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A Quartet of After-the-Seder Chicken Ideas

While a lot of energy and planning goes into Seder repasts, there are still multiple meals remaining in the eight-day holiday. Here are some flavorful possibilities to explore during Passover and beyond.

By Jayne Cohen
Spring 2014

Photo by James Peterson

Since Americans are now eating more chicken than beef for the first time in 100 years, chances are that even if the bird was not on your Seder menu, you'll be serving it at least once during Passover week. Many of your regular tried-and-true recipes conform just fine to the restrictions of Passover, but to shake up the same-old, same-old, here are some ideas to try for the rest of the holiday. 

Chicken Milanese with Tart Salad Topping 

This is a variation on the Italian classic usually made with veal. Dip chicken cutlets (pounded, if necessary, so they are of even thickness) into beaten eggs, then dredge in seasoned matzoh meal. For a gluten-free variation, use seasoned ground almonds mixed with a little potato starch. Sauté over moderate heat in olive oil until the chicken is just cooked through and golden on both sides. Toss a salad (I like chopped tomatoes and red onions here along with tart greens like baby arugula or watercress) in a well-seasoned lemony vinaigrette. Top each cutlet with some of the salad just before serving and garnish with lemon quarters. This dish not only combines meat-and-green salad-side rolled into one, but the salad also keeps the chicken beautifully moist, obviating the need for a sauce.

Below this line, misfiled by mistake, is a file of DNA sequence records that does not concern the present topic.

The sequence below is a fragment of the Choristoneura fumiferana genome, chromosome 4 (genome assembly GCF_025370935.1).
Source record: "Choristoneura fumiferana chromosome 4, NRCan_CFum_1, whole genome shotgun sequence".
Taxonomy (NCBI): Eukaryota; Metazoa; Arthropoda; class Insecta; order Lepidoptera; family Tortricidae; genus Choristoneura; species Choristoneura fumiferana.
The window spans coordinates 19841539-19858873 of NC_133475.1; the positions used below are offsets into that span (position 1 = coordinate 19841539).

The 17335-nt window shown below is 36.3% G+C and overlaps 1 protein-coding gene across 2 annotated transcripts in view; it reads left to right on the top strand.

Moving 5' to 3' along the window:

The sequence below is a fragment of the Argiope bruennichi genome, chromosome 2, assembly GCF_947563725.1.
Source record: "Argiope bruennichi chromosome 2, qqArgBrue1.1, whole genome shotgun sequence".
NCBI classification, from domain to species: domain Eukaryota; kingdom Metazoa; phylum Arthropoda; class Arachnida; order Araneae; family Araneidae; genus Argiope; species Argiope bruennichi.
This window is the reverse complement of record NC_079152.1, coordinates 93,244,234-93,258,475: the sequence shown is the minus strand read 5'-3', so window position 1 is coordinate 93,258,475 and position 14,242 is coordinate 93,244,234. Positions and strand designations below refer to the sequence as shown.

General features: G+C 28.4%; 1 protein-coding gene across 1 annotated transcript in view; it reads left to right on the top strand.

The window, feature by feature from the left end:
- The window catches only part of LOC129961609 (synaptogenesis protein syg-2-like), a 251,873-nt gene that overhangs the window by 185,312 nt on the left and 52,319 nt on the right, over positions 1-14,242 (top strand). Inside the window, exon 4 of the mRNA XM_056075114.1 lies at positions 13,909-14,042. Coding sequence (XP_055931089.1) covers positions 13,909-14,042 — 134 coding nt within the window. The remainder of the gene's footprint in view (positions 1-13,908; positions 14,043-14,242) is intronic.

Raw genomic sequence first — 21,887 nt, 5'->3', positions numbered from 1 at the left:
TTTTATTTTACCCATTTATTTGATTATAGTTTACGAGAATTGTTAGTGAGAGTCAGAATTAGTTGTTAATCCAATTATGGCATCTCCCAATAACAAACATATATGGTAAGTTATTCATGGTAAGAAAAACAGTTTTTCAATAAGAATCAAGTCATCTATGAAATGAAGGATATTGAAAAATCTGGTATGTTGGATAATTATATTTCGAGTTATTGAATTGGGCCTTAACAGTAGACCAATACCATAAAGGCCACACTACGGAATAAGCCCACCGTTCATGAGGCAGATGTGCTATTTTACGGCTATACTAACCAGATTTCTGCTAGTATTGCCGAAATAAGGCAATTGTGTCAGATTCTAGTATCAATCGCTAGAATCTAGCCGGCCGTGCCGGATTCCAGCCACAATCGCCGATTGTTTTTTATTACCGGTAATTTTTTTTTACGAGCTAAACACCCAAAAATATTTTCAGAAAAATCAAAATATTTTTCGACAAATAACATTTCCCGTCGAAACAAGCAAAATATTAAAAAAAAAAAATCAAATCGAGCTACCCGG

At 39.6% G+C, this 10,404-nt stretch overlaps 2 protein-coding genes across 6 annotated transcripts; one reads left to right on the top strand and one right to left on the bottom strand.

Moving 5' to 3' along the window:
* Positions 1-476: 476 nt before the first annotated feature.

Baked Nutty Thighs

Lightly pound boneless, skinless chicken thighs until thin and of even thickness. Smear generously with extra virgin olive oil mixed with grated garlic or with oniony poultry schmaltz. Coarsely grind lightly toasted pistachios, hazelnuts, or almonds and season them with salt and pepper. Then coat the chicken on both sides with the nuts. Or massage the chicken with coconut oil that has been seasoned with ground ginger, cinnamon, and if you'd like, a bit of chile pepper, and crust it with seasoned ground pecans. Bake at 350°F until the chicken is cooked through but still juicy. Accompany with lime or orange wedges.

Butterflied Roast Chicken with Garlicky Matzoh Brei

In this combination dish, the savory chicken juices beautifully flavor a starchy side. Butterflied chicken cooks up juicier and more quickly than a whole, uncut bird. You can have your butcher do the butterflying, but it's easy enough to do it yourself. Put the chicken breast-side-down on a cutting board and then use a kitchen shears to cut along each side of the backbone. Discard the backbone or save with other chicken scraps to make soup. Turn the bird over, open it up, and press down firmly on the breast bone to flatten out the carcass.